3 Books I'm Thankful for This YearLiz O.
During the Thanksgiving season, we are often asked to reflect on what we are actually thankful for. Besides the obvious family, health, and happiness, my list for this year includes: the very stylish leggings with the impressive elastic waistband that I accidentally bought from the H&M Maternity department; the deflection tactics I’ve learned over the years to better deal with rapid fire questions about my recent engagement from extended family members; my girlfriends who continue to impress me every day with their fierce independence and intelligence; and as always, good books.
I’m sure every reader on this site can think of a book they are truly thankful for. Whether it got you through a rough time, was a present from a loved one, or gave you a new outlook on life, there are books that stay with you long after you’ve turned the last page. These are the ones I’m thankful for this year:
1. Just Kids by Patti Smith
I know I’m late to the party, but some of my favorite memories of my childhood are dancing around my kitchen with my mom to Patti Smith’s incredible album Horses. So reading about Smith’s relationship with Robert Mapplethorpe and how New York City emitted this very specific feeling and scene in the late sixties and seventies in her own unique prose, was one of the literary highlights of my year.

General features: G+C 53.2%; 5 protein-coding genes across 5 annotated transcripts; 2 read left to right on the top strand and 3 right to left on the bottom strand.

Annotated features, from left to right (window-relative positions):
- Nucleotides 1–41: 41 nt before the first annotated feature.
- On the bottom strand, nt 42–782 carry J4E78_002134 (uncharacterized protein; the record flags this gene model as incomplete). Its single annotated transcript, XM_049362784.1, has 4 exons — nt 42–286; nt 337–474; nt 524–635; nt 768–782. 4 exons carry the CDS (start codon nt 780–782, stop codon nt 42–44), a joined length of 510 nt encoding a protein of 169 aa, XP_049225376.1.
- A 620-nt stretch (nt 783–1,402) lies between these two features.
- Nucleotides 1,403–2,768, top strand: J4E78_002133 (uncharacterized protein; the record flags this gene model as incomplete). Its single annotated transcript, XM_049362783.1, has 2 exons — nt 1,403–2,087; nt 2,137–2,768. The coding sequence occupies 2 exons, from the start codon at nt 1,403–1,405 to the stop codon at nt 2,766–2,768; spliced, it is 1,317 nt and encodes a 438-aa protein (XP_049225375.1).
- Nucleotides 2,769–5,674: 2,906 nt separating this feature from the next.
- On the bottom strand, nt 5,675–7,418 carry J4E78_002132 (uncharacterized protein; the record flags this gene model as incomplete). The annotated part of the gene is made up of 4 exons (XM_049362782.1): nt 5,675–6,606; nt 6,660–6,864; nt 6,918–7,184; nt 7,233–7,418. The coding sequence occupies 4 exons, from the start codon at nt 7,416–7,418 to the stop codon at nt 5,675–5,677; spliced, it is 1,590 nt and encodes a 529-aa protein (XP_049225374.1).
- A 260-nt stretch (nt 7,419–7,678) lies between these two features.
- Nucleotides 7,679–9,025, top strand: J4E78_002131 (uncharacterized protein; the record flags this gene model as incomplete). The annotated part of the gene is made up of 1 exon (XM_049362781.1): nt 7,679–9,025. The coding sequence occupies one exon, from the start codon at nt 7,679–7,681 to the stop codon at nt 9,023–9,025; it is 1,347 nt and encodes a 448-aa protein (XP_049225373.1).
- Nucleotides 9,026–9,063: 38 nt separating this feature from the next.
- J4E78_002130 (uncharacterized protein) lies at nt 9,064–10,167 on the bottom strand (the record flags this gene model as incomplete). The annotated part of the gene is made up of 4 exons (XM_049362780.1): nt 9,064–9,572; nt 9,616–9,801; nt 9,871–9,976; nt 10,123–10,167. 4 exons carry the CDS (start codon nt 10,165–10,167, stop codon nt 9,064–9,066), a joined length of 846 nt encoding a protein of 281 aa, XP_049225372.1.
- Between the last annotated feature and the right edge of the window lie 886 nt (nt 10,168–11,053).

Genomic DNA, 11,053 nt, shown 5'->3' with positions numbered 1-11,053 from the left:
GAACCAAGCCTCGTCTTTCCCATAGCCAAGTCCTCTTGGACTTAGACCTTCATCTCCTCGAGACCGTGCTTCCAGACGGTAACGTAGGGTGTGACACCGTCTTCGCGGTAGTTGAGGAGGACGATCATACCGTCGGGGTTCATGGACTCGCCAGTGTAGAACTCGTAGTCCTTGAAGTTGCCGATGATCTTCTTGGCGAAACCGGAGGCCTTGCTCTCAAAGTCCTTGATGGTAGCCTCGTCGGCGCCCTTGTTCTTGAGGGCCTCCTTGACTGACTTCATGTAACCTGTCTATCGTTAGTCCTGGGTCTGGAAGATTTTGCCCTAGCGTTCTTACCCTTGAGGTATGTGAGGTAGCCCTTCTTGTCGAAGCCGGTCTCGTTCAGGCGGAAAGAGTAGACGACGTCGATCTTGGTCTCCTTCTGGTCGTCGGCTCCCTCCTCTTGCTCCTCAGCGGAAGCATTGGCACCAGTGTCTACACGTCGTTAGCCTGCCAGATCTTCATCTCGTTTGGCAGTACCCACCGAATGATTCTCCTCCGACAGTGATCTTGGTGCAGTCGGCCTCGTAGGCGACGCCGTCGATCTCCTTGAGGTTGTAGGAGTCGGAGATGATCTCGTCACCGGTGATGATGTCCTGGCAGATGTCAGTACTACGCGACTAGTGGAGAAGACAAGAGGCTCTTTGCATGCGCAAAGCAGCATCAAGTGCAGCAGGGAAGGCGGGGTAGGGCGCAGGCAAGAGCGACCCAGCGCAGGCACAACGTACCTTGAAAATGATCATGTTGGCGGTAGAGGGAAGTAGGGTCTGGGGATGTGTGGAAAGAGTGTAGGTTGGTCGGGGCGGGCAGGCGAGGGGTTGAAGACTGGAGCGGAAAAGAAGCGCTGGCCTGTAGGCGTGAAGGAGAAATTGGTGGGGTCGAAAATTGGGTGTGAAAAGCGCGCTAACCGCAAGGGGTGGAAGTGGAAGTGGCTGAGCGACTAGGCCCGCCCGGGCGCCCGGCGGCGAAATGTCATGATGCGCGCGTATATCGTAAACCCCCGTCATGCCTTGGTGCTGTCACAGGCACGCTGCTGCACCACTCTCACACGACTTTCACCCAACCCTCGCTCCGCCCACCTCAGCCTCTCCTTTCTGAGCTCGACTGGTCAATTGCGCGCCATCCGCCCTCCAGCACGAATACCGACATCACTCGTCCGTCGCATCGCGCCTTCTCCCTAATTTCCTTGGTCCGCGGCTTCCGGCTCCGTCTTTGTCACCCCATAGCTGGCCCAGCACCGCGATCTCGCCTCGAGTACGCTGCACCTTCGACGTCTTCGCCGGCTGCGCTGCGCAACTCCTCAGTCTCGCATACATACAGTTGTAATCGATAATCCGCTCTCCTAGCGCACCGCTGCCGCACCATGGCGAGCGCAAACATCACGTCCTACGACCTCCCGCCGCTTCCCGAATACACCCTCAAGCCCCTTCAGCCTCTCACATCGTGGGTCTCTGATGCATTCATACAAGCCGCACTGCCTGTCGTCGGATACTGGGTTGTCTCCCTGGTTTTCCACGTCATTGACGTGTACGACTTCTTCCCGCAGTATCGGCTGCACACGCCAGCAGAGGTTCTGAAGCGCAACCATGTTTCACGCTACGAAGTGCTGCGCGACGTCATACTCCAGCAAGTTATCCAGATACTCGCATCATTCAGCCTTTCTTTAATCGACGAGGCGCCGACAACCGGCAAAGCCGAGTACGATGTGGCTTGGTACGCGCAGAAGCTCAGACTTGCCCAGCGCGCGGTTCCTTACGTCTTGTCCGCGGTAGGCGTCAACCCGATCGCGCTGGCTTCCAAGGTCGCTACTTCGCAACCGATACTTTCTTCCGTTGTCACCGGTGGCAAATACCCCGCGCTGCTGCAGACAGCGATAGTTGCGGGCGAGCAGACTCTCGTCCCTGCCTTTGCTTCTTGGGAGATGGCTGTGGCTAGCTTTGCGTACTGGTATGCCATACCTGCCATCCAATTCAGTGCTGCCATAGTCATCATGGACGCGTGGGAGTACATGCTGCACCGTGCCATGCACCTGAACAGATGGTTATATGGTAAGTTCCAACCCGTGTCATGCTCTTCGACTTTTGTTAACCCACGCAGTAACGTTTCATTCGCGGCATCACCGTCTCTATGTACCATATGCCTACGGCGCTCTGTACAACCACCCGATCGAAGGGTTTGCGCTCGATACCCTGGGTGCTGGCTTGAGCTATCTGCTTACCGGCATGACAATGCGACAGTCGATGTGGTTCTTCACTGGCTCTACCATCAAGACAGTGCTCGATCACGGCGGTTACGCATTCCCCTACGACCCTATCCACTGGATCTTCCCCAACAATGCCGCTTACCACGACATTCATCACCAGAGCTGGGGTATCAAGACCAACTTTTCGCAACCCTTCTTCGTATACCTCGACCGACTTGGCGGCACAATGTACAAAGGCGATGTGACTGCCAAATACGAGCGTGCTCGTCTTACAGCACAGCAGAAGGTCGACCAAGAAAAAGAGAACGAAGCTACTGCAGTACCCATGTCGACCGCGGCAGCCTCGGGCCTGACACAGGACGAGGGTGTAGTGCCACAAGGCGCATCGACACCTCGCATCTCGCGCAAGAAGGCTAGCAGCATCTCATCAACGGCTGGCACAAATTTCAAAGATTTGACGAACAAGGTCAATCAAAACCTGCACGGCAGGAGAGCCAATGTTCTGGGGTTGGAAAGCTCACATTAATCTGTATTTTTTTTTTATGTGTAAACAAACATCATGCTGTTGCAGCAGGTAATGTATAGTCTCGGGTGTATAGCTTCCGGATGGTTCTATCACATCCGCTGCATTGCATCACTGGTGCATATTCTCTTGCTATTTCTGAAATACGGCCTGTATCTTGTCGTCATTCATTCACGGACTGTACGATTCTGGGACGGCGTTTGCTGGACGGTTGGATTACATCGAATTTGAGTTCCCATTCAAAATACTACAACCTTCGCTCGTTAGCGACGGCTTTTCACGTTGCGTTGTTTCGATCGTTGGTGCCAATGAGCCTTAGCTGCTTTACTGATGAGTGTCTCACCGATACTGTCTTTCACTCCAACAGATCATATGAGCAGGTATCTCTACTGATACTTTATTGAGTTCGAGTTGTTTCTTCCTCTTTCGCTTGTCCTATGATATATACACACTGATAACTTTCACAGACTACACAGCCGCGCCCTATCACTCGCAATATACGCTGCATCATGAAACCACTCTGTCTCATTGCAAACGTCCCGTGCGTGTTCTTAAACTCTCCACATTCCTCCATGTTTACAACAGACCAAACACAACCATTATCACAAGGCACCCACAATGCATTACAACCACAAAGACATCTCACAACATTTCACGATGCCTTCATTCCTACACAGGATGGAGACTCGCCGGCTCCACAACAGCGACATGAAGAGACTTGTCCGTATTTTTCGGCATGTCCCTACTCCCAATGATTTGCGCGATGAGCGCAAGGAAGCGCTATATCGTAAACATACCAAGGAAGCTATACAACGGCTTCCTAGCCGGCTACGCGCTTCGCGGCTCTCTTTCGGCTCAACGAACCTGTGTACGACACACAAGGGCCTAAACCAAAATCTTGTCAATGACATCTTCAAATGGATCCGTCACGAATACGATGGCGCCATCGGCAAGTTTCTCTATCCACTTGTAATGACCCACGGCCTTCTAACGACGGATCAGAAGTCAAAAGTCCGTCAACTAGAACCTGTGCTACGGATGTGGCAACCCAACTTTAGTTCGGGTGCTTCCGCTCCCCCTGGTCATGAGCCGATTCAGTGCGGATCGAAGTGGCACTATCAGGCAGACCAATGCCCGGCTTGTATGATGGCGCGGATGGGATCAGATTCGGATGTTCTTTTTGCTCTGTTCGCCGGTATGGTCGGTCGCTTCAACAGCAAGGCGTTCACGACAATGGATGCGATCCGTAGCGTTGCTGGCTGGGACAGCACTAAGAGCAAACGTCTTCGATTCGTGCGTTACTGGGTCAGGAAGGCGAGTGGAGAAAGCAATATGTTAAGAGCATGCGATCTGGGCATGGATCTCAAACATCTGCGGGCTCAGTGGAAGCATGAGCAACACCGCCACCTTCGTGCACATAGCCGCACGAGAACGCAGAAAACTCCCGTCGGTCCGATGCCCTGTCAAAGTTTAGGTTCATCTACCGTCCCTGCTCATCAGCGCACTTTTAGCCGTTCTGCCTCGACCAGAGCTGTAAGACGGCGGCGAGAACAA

2. Bad Feminist by Roxane Gay
Again, late for this train. Roxane Gay compiled a group of essays that are so biting and witty and relevant that I read it in one sitting. Gay tackles questions that I’ve had for a long time about what makes a good feminist, or even a good woman. Can I still call myself a feminist if I’ve read and enjoyed all the Bret Easton Ellis’ books or consider The Smiths one of my favorite bands? What can I do to be a better feminist? Bad Feminist never gets preachy or condescending, but instead conveys optimism and highlights ways to improve in the current cultural climate.
3. Paper Girls by Brian K. Vaughan, Illustrated by Cliff Chiang
Although a different kind of book, a comic book is a book nonetheless. I would be remiss if I didn’t include Brian K. Vaughan’s incredible story of a group of 12-year-old paper girls who go out on Halloween night and discover something sinister and otherworldly going on. The story is a riot, the group of girls is sassy and resilient, and the art is mesmerizing. This is like if Stranger Things starred four versions of feminist icon, and one of my personal heroes, Ashley Spinelli from the cartoon Recess.
In between some quality family time and quality feasting time, think about what books you’re thankful for and give them a shout out in the comments!